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Insurance Terms  -  A B C D E F G H I J K L M N O P Q R S T U V W X Y Z Home / Insurance Dictionary


Rating Agencies:

Six major credit agencies determine insurers’ financial strength and viability to meet claims obligations. They are A.M. Best Co.; Duff & Phelps Inc.; Fitch, Inc.; Mayday’s Investors Services; Standard & Poor’s Corp.; and Weiss Ratings, Inc. Factors considered include company earnings, capital adequacy, operating leverage, liquidity, investment performance, reinsurance programs, and management ability, integrity and experi­ence. A high financial rating is not the same as a high consumer satisfaction rating.


Rating Bureau:

An organization that gathers statistics, makes rates and/or creates policy forms and provides other services for the property and casualty insurers affiliated with the bureau.


Rating Territory:

In various property and casualty lines, a geographical grouping within which insureds are likely to share an exposure to similar risks. Grouping of insureds within a territory helps establish equitable rates for the territory.


Real Estate Investments:

Investments generally owned by life insurers that include commercial mortgage loans and real property.



Amounts owed to a business for goods or services provided.



An illegal act to refuse to lend money or issue insurance based only on geographic area.



The restoration of a lapsed life or health insurance policy to its original premium-paying status—usually after evidence of good health has been submitted and past-due premiums have been paid.



An arrangement by which one insurer transfers all or a portion of its risk under a policy or group of policies to another insurer (reinsurer). Thus reinsurance is insurance purchased by an insurance company from another insurer, to reduce risk for the original insurer.


Reinsurance Facility:

An alternative mechanism to service those insureds who cannot obtain insurance in the voluntary market. Premiums and losses for the busi­ness that is ceded to the facility are pooled and all insurers share according to their proportion of the voluntary market.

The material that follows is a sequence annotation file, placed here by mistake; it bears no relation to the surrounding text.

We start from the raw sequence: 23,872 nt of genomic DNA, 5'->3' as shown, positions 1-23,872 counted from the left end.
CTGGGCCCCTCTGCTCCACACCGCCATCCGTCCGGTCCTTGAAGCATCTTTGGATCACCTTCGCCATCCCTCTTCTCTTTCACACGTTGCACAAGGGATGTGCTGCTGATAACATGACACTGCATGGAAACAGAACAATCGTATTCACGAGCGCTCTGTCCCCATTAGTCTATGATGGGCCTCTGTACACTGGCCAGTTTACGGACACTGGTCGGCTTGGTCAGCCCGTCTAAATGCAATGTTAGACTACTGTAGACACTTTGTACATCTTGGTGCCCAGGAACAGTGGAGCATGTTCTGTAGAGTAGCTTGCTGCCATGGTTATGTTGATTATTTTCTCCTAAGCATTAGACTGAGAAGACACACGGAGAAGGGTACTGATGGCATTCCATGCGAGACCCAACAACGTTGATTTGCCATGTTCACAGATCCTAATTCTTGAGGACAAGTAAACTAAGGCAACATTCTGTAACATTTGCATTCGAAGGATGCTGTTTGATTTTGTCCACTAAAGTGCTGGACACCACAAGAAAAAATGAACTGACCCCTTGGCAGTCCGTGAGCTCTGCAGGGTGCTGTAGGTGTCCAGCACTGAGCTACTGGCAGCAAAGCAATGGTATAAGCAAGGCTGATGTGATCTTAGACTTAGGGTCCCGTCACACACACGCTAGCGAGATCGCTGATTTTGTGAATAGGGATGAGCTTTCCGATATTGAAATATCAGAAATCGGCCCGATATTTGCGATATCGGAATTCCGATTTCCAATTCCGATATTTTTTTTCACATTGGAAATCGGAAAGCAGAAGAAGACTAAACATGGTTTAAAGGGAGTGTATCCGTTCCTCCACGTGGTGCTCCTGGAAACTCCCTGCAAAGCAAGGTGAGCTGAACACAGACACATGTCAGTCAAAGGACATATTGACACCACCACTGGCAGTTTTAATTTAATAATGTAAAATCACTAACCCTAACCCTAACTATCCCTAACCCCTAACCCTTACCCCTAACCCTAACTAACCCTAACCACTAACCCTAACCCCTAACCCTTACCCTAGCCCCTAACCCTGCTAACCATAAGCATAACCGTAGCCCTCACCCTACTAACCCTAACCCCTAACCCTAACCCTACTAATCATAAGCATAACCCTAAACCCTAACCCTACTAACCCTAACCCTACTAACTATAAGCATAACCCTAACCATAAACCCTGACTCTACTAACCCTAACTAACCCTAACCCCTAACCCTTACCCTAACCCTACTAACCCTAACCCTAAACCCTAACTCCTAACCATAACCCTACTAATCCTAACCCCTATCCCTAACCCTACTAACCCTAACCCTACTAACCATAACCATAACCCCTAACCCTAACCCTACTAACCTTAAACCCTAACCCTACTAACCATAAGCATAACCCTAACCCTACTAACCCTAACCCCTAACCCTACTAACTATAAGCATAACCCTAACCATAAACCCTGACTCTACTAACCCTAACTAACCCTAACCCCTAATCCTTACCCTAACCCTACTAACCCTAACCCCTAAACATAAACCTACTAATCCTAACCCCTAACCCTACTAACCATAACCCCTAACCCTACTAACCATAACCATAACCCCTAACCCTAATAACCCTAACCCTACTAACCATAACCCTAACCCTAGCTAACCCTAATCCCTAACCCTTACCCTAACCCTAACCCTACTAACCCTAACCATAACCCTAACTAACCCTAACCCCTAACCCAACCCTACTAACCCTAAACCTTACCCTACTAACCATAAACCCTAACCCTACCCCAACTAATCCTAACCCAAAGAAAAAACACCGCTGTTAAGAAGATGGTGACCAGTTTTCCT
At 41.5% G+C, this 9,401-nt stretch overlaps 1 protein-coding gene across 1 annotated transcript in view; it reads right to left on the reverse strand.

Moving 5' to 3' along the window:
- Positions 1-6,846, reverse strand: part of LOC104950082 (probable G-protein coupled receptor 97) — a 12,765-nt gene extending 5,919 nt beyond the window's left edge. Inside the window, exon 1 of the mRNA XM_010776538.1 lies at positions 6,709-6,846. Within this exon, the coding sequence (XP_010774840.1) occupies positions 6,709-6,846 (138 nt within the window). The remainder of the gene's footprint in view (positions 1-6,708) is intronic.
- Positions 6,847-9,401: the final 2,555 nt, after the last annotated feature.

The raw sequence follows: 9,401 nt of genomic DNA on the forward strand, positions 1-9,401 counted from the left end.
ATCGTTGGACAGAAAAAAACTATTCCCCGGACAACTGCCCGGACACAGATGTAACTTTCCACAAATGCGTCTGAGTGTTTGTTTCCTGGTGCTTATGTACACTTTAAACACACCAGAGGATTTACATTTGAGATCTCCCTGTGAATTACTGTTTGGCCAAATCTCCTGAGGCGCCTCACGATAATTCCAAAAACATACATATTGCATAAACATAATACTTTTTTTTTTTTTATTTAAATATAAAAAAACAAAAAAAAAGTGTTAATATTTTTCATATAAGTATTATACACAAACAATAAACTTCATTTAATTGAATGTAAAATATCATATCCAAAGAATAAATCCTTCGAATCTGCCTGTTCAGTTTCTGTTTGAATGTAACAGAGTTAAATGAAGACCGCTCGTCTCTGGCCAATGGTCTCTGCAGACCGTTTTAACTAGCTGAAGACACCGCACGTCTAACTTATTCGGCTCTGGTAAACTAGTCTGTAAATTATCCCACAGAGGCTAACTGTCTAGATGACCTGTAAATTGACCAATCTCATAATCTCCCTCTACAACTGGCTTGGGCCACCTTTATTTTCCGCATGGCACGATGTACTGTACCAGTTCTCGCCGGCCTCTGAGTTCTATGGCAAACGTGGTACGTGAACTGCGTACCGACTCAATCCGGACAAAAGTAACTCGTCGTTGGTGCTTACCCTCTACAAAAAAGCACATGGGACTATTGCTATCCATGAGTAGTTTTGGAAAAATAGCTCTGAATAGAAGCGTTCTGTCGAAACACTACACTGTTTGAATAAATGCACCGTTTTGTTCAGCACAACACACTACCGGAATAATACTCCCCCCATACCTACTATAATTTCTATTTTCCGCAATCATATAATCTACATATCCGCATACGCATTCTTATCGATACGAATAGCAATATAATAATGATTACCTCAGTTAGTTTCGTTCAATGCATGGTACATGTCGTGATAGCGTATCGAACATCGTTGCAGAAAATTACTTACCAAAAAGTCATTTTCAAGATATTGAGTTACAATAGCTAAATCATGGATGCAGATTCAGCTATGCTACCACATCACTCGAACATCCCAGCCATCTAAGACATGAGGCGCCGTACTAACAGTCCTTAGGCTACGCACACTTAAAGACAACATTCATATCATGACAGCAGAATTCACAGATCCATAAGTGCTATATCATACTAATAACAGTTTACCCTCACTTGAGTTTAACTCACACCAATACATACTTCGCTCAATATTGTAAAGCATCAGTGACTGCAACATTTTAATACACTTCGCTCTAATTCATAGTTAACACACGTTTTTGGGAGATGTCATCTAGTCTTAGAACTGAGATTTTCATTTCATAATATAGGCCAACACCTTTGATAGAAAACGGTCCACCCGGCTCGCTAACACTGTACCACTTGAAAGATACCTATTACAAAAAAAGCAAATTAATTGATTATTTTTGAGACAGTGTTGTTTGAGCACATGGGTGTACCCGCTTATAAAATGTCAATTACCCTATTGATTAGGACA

Renters Policy:

A package type of insurance that includes coverage similar to a homeowners policy to cover the personal property of a renter or tenant in a building.


Rents or Rental Value Coverages:

Insurance against loss of the rental value of a property; protects against loss of rents resulting from an insured peril.


Replacement Cost Property Coverage:

Insurance under which the amount payable is the current replacement cost of the property new, rather than the depreciated value. Applies to the building structures (in most cases) and can apply to contents in some policies.


(1) An amount representing actual or potential liabilities kept by an insurer to cover obligations to policyholders and third-party claimants. (2) An amount allocated for a special purpose. Note that a reserve is usually a liability and not an extra fund. On occasion, a reserve may be an asset, such as a reserve for taxes not yet due.


Residual Market:

A general term describing the total of all consumers who have had difficulty purchasing insurance through normal channels. Automobile Insur­ance Plans, FAIR Plans, Reinsurance Facilities and Joint Underwriting Associations all service this market.



The net amount of risk retained by an insurance company for its own account or that of specified others, and not reinsured.



The reinsurance bought by reinsurers to protect their financial stability.


Retrospective Rating:

Rating procedure that allows adjustment of an insured’s final rate on the basis of the insured’s own loss experience.



Additional provision added to a policy by issuance of an amending document.

(See Endorsement.)



Chance of loss with respect to person, liability or the property of the insured. Also is used to mean “the insured.”


Risk-Based Capital:

The need for insurance companies to be capitalized according to the inherent riskiness of the type of insurance they sell. Higher-risk types of insurance, liability as opposed to property business, generally necessitate higher levels of capital


Risk Management:

The management of the various risks that might affect a business firm. Its purpose is to identify potential loss situations and control or reduce them through insurance, elimination of risk, or improved or additional safety practices.


Risk Retention Groups:

Insurance companies that band together as self-insurers and form an organization that is chartered and licensed as an insurer in at least one state to handle liability insurance.



The loss of property due to theft when a person is threatened with physical harm or injury.



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